UT compensation, or Upper Trap compensation, is the overuse of the upper fibers of the trapezius muscle due to injury or weakness.


Supraspinatus Injury:

The most prominent injury leading to UT compensation is a rotator cuff tear - most often, the supraspinatus muscle. The supraspinatus is primarily responsible for abduction of the shoulder, and stabilization of the humeral head (top of the arm bone) in the glenoid fossa (socket). Abduction of the shoulder joint is the arm moving out to the side, and away from the body - as if you are doing a jumping jack. Once the arm reaches shoulder height, the deltoid muscle takes over and continues abduction by raising the outstretched arm the rest of the way to get entirely overhead. 

When an injury occurs in the supraspinatus, the deltoid immediately becomes responsible for abduction - however, it still is unable to raise the arm in abduction before it reaches shoulder height entirely on it's own - so the UT raises the entire shoulder, not just the arm, to help the arm reach higher without the supraspinatus muscle. 

Scapular Weakness:

The other common reason for UT compensation is scapular weakness and instability. The scapula is the bone that creates your shoulder blade, as well as the socket portion of the ball-and-socket shoulder joint. Multiple muscles attach to the scapula from all different aspects that work together help to control the strength and mobility of the shoulder.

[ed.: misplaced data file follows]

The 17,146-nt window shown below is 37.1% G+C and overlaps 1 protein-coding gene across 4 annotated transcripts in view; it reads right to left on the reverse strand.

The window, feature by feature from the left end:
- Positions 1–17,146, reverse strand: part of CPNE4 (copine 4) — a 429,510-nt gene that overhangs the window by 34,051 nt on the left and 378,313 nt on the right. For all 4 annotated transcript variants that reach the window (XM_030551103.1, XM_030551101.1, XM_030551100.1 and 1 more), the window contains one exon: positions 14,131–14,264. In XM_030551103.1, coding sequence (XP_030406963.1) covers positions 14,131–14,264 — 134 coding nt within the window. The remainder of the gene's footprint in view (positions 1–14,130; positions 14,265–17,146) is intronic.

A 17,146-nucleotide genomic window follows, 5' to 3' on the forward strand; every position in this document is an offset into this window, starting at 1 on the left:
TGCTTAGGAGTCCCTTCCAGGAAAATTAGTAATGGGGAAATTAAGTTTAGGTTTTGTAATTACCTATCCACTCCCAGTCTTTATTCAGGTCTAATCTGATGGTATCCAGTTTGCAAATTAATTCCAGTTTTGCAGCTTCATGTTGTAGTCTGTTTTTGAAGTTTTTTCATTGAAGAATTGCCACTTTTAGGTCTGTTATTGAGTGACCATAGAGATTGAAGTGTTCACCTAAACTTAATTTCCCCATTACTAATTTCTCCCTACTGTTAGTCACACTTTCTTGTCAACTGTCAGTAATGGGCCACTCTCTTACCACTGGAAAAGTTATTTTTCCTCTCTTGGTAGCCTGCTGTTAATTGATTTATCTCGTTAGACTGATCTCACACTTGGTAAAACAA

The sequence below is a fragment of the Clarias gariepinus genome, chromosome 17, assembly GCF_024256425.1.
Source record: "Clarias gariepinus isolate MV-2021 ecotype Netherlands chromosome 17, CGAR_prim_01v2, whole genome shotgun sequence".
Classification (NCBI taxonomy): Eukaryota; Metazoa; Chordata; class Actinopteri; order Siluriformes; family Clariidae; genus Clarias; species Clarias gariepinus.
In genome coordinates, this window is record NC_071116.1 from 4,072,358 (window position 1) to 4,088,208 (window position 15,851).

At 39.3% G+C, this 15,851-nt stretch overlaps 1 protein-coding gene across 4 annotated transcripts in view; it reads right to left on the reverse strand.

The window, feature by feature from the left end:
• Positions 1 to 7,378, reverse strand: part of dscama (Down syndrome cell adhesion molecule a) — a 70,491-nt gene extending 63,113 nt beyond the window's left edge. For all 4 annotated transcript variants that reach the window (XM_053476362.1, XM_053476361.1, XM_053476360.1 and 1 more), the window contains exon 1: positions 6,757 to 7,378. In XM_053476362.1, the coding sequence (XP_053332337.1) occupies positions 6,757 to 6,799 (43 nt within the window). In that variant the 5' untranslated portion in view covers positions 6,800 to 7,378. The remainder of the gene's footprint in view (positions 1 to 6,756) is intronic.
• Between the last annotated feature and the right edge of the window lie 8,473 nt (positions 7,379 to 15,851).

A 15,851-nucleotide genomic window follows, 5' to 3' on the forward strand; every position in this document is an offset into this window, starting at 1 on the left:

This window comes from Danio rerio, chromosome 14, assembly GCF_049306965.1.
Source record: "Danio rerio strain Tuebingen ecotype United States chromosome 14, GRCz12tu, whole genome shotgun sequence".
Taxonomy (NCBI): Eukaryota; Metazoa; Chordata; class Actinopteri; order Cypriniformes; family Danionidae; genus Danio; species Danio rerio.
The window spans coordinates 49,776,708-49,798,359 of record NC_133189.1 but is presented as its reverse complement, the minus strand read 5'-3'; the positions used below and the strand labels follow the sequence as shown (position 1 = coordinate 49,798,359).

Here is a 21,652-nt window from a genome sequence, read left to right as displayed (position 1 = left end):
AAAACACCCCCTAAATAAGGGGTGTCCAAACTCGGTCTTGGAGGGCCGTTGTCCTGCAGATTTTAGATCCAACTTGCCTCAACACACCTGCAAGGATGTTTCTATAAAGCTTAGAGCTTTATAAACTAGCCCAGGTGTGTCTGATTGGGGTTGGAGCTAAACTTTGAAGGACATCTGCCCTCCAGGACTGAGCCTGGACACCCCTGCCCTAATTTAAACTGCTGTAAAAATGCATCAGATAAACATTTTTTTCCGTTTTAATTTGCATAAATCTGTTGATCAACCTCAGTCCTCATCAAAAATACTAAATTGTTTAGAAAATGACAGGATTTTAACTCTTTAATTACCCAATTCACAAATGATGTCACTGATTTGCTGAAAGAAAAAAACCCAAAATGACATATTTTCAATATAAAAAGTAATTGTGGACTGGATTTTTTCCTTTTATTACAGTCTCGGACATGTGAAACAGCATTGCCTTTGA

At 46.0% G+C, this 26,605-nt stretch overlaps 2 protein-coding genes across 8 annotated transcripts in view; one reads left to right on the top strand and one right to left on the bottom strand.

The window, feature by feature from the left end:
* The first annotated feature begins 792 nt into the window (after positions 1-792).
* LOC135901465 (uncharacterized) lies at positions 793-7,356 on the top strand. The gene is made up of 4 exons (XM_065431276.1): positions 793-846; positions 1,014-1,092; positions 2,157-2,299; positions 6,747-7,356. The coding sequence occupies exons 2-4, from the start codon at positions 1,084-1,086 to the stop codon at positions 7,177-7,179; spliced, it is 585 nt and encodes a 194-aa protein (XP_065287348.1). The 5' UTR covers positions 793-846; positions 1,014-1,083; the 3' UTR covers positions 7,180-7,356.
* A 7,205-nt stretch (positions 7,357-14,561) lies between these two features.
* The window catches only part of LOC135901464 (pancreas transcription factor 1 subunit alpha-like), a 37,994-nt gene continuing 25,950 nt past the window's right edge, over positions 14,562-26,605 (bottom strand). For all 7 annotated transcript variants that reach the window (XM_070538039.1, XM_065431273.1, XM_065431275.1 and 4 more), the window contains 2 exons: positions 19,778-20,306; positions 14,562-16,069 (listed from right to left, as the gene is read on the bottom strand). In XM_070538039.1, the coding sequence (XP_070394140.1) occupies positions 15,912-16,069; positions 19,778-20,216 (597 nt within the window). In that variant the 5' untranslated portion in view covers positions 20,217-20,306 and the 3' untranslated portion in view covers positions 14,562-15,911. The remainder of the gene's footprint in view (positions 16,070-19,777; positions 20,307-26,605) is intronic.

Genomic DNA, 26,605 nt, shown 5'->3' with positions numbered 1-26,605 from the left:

When there is weakness present in the elevators (function to lift up) and retractors (function to pull back, like you're puffing out your chest) of the scapula, the UT activates to help the scapula maintain it's range of motion, so as to allow the shoulder joint to maintain it's normal range of motion. 


It is not uncommon for UT compensation to go unnoticed for weeks, to months, to even years. Some individuals with plenty of strength elsewhere may get away with it for longer, some individuals with less functional strength may notice it immediately. Common symptoms are elevated shoulders, stiff/tight muscles in the neck/upper back, and residual pain in the shoulder.


The longer you wait to talk to your doctor, the longer it will take to reverse the symptoms and retrain your body to activate your muscles properly. With effort and hard work, prognosis is usually fair to excellent. Talk to your physical therapist about performing a screening or evaluation to identify if UT compensations are occurring due to a larger issue in your upper extremities. 

Ask us at CHAMPION today!